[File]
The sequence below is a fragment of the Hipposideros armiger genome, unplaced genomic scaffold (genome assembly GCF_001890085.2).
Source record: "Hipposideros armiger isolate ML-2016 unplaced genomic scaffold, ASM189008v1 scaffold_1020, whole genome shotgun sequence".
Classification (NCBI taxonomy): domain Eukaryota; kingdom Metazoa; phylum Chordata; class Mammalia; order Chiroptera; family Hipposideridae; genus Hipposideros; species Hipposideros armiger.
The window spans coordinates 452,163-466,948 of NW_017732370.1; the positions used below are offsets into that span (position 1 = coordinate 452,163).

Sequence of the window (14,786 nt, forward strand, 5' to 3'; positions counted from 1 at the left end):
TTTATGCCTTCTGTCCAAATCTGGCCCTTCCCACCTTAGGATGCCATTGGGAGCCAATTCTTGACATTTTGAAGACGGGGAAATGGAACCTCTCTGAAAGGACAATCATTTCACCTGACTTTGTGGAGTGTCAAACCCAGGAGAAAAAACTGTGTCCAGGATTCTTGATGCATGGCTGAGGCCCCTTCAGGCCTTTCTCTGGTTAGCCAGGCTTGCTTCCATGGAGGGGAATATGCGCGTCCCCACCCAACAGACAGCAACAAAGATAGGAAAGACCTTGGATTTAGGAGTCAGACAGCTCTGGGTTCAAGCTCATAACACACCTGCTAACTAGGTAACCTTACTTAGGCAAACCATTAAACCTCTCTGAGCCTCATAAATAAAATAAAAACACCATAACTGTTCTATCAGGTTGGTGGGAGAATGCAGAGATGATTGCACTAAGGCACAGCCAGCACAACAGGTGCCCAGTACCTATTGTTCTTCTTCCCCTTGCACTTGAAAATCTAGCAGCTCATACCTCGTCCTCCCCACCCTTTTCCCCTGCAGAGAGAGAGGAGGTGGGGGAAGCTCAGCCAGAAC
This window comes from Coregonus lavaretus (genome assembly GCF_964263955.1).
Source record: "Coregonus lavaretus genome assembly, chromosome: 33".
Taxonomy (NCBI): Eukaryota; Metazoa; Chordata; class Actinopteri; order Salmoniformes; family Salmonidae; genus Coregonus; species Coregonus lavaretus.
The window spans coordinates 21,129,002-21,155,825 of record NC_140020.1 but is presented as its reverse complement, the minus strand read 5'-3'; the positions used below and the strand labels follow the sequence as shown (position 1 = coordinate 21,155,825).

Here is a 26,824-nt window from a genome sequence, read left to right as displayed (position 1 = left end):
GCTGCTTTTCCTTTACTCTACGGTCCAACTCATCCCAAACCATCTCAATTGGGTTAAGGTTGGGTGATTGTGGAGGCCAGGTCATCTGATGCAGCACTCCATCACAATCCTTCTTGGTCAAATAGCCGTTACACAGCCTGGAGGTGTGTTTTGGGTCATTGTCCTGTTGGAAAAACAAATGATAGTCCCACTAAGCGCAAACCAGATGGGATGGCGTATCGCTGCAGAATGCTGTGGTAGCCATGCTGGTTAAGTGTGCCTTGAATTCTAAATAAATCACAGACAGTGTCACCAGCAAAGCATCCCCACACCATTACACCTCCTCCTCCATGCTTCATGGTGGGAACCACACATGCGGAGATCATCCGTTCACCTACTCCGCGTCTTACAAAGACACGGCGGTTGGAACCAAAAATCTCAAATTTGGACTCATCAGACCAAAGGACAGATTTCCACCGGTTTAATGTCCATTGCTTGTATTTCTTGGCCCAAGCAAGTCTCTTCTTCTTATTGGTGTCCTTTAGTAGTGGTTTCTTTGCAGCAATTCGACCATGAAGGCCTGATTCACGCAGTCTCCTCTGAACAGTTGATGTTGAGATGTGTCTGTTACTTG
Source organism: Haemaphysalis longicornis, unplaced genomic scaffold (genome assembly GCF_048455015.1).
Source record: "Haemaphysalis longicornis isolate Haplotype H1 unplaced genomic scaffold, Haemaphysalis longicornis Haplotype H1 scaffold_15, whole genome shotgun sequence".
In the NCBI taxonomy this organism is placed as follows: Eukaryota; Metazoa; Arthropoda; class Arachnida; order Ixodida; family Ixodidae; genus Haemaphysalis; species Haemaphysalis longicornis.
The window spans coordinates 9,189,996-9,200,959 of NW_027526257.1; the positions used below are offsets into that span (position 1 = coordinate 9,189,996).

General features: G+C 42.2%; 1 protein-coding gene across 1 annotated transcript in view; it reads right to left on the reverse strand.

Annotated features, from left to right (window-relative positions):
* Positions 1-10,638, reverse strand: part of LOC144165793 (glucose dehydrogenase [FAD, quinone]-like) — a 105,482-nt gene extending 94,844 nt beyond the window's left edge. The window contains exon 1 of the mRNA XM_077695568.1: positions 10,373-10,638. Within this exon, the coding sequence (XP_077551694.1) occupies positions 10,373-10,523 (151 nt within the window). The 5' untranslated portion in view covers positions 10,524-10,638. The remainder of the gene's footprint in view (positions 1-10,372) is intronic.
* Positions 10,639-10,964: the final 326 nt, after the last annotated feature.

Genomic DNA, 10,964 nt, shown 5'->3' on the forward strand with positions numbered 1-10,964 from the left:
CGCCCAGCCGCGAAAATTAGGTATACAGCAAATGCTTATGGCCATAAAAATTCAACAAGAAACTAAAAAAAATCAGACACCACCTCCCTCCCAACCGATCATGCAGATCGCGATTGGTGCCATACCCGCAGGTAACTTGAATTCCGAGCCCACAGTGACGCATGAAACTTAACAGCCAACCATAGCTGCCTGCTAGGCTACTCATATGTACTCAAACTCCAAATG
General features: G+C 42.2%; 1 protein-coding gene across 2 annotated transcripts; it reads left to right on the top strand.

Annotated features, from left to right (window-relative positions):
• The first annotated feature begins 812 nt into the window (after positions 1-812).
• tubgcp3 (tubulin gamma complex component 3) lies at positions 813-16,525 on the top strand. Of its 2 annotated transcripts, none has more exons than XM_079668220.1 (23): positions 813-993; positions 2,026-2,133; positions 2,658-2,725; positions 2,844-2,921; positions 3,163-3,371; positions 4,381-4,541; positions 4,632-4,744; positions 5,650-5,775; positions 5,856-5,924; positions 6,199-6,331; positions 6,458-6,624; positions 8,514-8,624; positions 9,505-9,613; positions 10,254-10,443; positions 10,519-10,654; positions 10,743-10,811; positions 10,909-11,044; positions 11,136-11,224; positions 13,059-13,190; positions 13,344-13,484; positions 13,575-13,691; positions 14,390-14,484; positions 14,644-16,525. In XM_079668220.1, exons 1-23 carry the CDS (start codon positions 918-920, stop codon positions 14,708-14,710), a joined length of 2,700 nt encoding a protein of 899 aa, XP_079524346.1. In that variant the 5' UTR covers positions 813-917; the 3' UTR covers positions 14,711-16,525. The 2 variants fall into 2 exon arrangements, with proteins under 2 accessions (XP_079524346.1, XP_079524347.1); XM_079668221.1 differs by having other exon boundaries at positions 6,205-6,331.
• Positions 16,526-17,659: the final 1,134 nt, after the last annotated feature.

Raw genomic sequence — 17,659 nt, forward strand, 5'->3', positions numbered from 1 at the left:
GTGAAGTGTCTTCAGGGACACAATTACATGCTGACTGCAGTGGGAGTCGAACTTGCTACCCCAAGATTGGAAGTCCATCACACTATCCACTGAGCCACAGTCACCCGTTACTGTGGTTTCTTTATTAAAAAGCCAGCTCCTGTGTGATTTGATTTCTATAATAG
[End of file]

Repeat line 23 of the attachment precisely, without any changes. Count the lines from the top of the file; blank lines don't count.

General features: G+C 42.2%; 1 protein-coding gene across 2 annotated transcripts; it reads left to right on the top strand.